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US Housing Start Witnesses Slow Growth Of 0.9%

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US Housing Start Witnesses Slow Growth Of 0.9%

The Commerce Department cleared that housing starts had witnessed an increased by a seasonal adjusted annual rate of 1.17 million last month.

US housing start witnessed a slight growth of 0.9% in July, higher construction costs might have created additional burden on homebuilders.

The Commerce Department stated that housing starts had increased to a seasonal annual rate of 1.17 million, which was not enough to reverse the fast decline of 12.9% witnessed in June. The rising lumber, land and labour cost seem to constrain any new construction as lumber prices had increased about $7,000 per home since 2017.

As per National Association of Home Builders, the increase in lumber prices had primarily been due to tariff on Canadian softwood lumber by the Trump administration.

According to Freddie Mac, a mortgage company; the price is also a factor for buyers who have been facing high mortgage rates this year. The average interest on a 30-year fixed-rate mortgage increased from 3.89% last year to 4.53% this week.

Jennifer Lee, senior economist at BMO Capital Markets said, “It looks like US homebuilders are finding it increasingly difficult to get into the groove”.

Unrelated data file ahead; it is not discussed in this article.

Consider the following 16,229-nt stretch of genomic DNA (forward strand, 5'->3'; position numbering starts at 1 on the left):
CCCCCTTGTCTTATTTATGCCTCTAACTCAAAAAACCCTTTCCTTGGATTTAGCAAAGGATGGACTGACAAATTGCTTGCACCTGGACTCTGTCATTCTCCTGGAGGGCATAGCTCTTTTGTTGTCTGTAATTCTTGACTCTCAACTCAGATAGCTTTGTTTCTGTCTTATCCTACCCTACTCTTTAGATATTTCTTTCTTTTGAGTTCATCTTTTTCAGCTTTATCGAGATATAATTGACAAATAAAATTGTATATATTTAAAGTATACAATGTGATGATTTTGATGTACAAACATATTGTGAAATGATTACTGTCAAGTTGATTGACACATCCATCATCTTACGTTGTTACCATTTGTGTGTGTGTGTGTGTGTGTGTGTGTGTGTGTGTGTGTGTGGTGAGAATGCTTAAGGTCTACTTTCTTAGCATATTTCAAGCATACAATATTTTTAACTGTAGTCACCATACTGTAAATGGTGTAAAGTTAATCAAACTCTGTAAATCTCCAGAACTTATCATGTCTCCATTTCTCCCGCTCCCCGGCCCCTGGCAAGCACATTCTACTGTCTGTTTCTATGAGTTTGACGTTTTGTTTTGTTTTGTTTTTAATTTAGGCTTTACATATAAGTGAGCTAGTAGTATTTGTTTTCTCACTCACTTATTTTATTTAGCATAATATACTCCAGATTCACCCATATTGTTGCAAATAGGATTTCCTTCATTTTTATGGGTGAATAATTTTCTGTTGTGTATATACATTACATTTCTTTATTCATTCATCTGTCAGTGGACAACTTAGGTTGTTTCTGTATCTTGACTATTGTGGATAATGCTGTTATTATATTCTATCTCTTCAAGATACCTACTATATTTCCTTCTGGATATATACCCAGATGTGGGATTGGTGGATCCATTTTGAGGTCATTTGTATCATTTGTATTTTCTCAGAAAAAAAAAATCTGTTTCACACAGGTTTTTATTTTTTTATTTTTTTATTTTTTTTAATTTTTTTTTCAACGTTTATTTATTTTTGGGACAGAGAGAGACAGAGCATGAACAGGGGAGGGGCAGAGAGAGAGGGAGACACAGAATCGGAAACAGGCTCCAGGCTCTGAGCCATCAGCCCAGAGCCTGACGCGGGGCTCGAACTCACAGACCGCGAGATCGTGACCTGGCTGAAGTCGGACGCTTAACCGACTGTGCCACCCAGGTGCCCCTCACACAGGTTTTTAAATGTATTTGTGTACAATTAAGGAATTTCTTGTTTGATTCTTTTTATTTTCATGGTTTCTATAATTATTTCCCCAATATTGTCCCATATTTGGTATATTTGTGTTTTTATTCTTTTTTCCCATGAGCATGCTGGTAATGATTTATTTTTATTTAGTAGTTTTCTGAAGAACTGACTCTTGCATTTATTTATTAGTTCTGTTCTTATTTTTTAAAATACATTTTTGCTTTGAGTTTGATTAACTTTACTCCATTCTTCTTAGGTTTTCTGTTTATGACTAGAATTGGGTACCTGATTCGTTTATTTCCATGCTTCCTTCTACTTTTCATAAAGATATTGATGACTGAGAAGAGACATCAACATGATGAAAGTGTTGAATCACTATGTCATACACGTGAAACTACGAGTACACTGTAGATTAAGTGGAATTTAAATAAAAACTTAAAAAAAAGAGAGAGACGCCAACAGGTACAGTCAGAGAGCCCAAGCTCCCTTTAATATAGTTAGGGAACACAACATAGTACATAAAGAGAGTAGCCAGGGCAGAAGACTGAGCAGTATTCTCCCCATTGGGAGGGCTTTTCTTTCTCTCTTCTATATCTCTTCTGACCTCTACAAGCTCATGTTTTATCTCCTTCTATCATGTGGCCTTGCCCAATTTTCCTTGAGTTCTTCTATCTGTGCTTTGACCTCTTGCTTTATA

However, housing starts has increased 6.2% year-to-date and job growth and lack of existing homes for sales have led to an increase in demand for new properties.

In the pricey markets of West and Northeast, Ground breaking decreased last month. But the home starts increased in affordable markets of Midwest and South regions. Also, building permits which is an indicator of future construction increased 1.5% in July.

Stephen Stanley, chief economist at Amherst Pierpont Securities suggested that weather might be a source of slowdown in both the regions. On one hand, the West is facing wildfires and heat waves and on the other, East is facing severe rainfalls.

However, Robert Dietz, Chief Economist at National Association of Home Builders stated on Twitter that there had been a fast increment in single-family homes being authorized but never started, thus indicating that projects are being delayed owing to higher building material costs.

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